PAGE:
By Wendy Morris-BABSEACLE Co-Director.
“YES” for CLE in Myanmar was the response after asking “Do Myanmar Law Departments support Clinical Legal Education (CLE)?” during the recent 2nd Myanmar National CLE Workshop held in Mandalay. (27-29 September 2013)
The University of Mandalay hosted the 2nd CLE workshop as part of a United Nations Development Programme (UNDP) project to support the development of CLE in Myanmar. More than 45 Myanmar law academics & lawyers joined with regional and international CLE trainers and UNDP representatives for 3 days to learn, practice and participate in sessions focused on CLE methodology and pedagogy and incorporating pro bono activities into the legal profession starting in the law school. As anticipated and perhaps now expected from a BABSEACLE training, the energy was high and positive with a “CAN DO” approach.
To help demonstrate the effectiveness of Clinical Legal Education and Pro Bono within the Southeast Asia region and internationally, BABSEACLE called on its regional partners university clinicians to share their experiences on how their university/country has effectively incorporated CLE programmes into their law students’ curriculum and/or activities.
Throughout the 3 days, the trainers joined the participants from the 17 Myanmar universities and 3 Mandalay law firms to creatively incorporate the Myanmar legal professionals knowledge into interactive learner centered lessons that could then incorporate into their existing law classes. The topics chosen for the CLE lesson plans ranged from criminal law and maritime law, some of the topics included
- Criminal law and cheating
- Validity of marriage under Myanmar customary law
- Divorce by mutual consent
- Maritime dispute and delimitation of maritime zone
After the lessons were developed, the workshop participants then taught their lesson practicing the CLE methodology on the peers who were then encouraged to give constructive feedback and evaluate the effectiveness of this lesson in the Myanmar context. One observation noted by the participants was the use of role playing in their family law lessons proving to be a very effective method for demonstrating the differences between customary law and statutory law in Myanmar.
The lessons taught by role-play method are an interactive teaching, this method is easy to understand and remember the lesson for a long time.
In addition to the CLE lesson plan development, sessions also covered what current law subjects each university could potentially incorporate this methodology and pedagogy; pro bono; effective interviewing & counseling skills; strategic planning and the pro & cons when implementing a longitudinal study focusing on the development and expansion of CLE in Myanmar. Also something that has come to be expected and anticipated at a BABSEACLE training was the networking and team building activities, including sharing traditional dances and singing – Myanmar CLE now knows the ‘Banana Dance’.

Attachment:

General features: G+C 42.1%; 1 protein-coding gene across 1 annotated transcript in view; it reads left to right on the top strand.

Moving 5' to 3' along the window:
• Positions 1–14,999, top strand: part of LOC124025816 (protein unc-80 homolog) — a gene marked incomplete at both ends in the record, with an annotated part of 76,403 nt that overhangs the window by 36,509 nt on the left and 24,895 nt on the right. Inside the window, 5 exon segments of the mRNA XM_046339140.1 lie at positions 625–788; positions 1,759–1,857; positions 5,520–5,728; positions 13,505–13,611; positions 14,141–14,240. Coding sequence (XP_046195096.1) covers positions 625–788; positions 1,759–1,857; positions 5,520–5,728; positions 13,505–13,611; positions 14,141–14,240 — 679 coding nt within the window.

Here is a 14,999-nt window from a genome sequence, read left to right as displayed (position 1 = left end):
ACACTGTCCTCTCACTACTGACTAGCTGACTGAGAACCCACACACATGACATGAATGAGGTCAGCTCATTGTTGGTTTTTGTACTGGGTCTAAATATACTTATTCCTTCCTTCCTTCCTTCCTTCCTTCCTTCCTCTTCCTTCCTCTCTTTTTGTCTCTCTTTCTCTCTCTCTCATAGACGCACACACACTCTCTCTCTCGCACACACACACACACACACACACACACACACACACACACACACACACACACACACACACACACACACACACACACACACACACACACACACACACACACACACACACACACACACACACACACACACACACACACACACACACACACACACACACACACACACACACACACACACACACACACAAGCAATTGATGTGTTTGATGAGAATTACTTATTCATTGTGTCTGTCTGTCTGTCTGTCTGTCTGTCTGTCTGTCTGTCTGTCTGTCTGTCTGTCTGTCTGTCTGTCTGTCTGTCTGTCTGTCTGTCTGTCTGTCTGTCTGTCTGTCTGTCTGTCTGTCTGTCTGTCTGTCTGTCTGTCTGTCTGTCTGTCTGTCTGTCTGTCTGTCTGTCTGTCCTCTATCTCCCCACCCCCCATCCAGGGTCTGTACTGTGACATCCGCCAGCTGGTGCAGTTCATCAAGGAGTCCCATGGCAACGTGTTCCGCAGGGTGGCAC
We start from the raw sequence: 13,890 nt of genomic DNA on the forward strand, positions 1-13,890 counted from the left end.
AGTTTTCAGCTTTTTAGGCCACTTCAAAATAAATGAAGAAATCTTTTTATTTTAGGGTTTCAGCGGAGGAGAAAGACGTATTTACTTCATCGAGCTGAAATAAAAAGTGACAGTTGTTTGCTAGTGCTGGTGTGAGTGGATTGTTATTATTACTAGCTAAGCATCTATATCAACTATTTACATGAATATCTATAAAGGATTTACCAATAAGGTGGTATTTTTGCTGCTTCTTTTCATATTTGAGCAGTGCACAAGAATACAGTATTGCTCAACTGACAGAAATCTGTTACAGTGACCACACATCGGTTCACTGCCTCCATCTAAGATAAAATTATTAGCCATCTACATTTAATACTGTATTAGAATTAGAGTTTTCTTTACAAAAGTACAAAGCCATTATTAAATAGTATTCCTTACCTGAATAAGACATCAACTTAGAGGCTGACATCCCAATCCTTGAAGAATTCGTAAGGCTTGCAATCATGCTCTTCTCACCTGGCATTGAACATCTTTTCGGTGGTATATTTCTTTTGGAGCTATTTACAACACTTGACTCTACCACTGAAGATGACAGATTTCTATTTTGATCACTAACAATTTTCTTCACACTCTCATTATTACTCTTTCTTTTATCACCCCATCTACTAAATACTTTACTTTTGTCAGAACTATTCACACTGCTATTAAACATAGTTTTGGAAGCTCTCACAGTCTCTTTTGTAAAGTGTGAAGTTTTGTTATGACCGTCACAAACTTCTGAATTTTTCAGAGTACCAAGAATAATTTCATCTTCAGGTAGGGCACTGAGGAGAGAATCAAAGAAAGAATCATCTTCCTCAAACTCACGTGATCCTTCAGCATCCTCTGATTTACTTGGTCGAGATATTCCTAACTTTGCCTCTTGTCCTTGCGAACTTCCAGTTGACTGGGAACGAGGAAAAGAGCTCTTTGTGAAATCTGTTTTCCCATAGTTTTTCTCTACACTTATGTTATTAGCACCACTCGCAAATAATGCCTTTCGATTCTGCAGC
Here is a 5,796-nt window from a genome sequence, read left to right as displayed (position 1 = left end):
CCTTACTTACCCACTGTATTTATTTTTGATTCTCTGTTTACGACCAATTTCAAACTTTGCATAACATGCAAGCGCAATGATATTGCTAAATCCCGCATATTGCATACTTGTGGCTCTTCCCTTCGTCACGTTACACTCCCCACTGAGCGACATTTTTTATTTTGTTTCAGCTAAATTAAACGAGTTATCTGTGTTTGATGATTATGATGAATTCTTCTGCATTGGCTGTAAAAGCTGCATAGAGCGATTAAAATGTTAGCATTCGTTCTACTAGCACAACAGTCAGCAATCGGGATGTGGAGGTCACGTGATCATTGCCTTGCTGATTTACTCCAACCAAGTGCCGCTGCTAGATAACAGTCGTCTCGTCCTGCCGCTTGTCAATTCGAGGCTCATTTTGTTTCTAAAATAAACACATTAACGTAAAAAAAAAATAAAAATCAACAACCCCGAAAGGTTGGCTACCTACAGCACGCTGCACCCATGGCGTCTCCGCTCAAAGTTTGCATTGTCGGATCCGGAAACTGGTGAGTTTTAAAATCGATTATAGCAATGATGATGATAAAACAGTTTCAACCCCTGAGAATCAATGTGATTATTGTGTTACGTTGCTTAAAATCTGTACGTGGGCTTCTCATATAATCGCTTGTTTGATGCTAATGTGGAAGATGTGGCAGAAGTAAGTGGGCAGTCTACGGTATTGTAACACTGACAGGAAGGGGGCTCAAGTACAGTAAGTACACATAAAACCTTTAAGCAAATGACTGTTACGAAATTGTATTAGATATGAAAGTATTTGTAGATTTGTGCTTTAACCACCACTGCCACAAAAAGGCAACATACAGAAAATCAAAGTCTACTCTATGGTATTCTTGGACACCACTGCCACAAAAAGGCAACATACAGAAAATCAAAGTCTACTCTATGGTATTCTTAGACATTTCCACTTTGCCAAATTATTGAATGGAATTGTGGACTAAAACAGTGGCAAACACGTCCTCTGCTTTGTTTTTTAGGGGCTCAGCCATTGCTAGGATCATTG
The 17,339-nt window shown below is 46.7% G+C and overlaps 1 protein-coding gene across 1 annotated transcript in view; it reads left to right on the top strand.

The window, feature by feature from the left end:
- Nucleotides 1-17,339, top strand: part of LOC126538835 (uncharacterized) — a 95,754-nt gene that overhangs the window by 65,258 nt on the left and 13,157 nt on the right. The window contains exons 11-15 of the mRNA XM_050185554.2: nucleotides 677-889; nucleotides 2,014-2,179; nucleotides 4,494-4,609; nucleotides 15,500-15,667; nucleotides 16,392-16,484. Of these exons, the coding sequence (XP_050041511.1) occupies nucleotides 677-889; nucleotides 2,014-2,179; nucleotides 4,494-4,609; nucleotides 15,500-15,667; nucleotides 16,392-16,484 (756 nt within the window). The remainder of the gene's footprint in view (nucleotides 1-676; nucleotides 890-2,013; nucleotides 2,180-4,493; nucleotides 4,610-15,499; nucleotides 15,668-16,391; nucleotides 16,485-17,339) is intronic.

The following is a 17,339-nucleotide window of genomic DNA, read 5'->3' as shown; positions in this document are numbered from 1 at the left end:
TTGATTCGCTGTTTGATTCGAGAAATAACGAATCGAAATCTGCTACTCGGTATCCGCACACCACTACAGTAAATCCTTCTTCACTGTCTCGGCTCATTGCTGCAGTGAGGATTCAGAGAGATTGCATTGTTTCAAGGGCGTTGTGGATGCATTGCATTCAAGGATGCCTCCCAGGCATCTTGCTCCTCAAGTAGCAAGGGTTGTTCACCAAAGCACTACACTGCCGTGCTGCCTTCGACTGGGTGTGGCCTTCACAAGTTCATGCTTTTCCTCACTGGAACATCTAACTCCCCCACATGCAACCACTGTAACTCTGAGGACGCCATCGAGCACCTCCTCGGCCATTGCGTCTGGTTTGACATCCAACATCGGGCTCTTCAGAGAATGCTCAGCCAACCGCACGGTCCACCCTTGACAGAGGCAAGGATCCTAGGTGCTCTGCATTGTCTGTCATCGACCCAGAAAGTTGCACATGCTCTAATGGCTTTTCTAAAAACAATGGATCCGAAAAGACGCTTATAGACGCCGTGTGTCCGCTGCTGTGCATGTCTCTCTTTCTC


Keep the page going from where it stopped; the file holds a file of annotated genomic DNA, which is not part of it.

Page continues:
“I have learned that CLE is a program where students learn by practicing doing the different methods of teaching, the way to improve curriculum and how to apply CLE methods in the current subject in Myanmar.” “CLE methods should be incorporated into all law subjects and lessons”.
BABSEACLE would like to thank the Union of Myanmar Ministry of Education, all our Myanmar University Partners, UNDP and all the trainers, both regional and international whose experience, enthusiasm and dedication to CLE and support the Myanmar CLE initiative. Our appreciation goes out to Mr Phallack Kong, Pannannastra University Cambodia; Ms Leni Mulyani, Faculty for Law Pasundan University Indonesia; Mr Nguyen Chi Ngoc LERES Centre/Vietnam National University-Hanoi Vietnam; Mrs Asnida Binti Mohd Suhaimi, Faculty of Law University of Malaya Malaysia; Mr Bounleuth Xaphakdy, National University of Laos Faculty of Law and Political Science Laos, Mr Michael Gill, Lawyer DLA Piper and New Perimeters, and Ms Helen Yandell, Springvale-Monash Legal Centre and BABSEACLE Australia, Melbourne Australia and our BABSEACLE trainers/team Mr Bruce Lasky, Ms Thip Nouansyvong, Ms Nguyen Thi Thuy Linh, Ms Nwe Mar and Ms Wendy Morrish. Further thanks goes out to The Open Society Foundation and The Open Society Justice Initiative for their providing vital technical and other support to make this project such a success.